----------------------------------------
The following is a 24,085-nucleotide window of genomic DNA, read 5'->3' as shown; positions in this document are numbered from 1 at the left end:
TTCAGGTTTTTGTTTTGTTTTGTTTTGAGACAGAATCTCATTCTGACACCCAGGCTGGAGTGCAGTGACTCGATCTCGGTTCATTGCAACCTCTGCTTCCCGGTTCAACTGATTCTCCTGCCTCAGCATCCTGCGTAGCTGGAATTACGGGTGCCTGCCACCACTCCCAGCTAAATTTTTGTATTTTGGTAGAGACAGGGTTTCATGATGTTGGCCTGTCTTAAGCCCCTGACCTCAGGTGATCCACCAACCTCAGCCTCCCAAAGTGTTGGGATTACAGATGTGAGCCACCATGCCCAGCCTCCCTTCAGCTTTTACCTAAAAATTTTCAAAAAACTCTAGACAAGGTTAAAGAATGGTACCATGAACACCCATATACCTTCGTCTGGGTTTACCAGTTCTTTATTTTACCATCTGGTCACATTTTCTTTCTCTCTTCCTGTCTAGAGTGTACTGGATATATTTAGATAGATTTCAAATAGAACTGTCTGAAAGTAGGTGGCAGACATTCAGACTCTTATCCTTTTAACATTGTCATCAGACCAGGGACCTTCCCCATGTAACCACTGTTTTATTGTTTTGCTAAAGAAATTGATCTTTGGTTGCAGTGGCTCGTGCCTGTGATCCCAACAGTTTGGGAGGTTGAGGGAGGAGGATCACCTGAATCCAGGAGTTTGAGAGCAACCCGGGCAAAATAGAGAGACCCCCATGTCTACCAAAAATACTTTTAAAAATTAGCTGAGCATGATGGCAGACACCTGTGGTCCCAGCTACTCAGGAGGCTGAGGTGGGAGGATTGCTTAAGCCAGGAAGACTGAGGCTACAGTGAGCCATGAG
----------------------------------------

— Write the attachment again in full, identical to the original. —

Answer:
The following is a 24,085-nucleotide window of genomic DNA, read 5'->3' as shown; positions in this document are numbered from 1 at the left end:
TTCAGGTTTTTGTTTTGTTTTGTTTTGAGACAGAATCTCATTCTGACACCCAGGCTGGAGTGCAGTGACTCGATCTCGGTTCATTGCAACCTCTGCTTCCCGGTTCAACTGATTCTCCTGCCTCAGCATCCTGCGTAGCTGGAATTACGGGTGCCTGCCACCACTCCCAGCTAAATTTTTGTATTTTGGTAGAGACAGGGTTTCATGATGTTGGCCTGTCTTAAGCCCCTGACCTCAGGTGATCCACCAACCTCAGCCTCCCAAAGTGTTGGGATTACAGATGTGAGCCACCATGCCCAGCCTCCCTTCAGCTTTTACCTAAAAATTTTCAAAAAACTCTAGACAAGGTTAAAGAATGGTACCATGAACACCCATATACCTTCGTCTGGGTTTACCAGTTCTTTATTTTACCATCTGGTCACATTTTCTTTCTCTCTTCCTGTCTAGAGTGTACTGGATATATTTAGATAGATTTCAAATAGAACTGTCTGAAAGTAGGTGGCAGACATTCAGACTCTTATCCTTTTAACATTGTCATCAGACCAGGGACCTTCCCCATGTAACCACTGTTTTATTGTTTTGCTAAAGAAATTGATCTTTGGTTGCAGTGGCTCGTGCCTGTGATCCCAACAGTTTGGGAGGTTGAGGGAGGAGGATCACCTGAATCCAGGAGTTTGAGAGCAACCCGGGCAAAATAGAGAGACCCCCATGTCTACCAAAAATACTTTTAAAAATTAGCTGAGCATGATGGCAGACACCTGTGGTCCCAGCTACTCAGGAGGCTGAGGTGGGAGGATTGCTTAAGCCAGGAAGACTGAGGCTACAGTGAGCCATGAG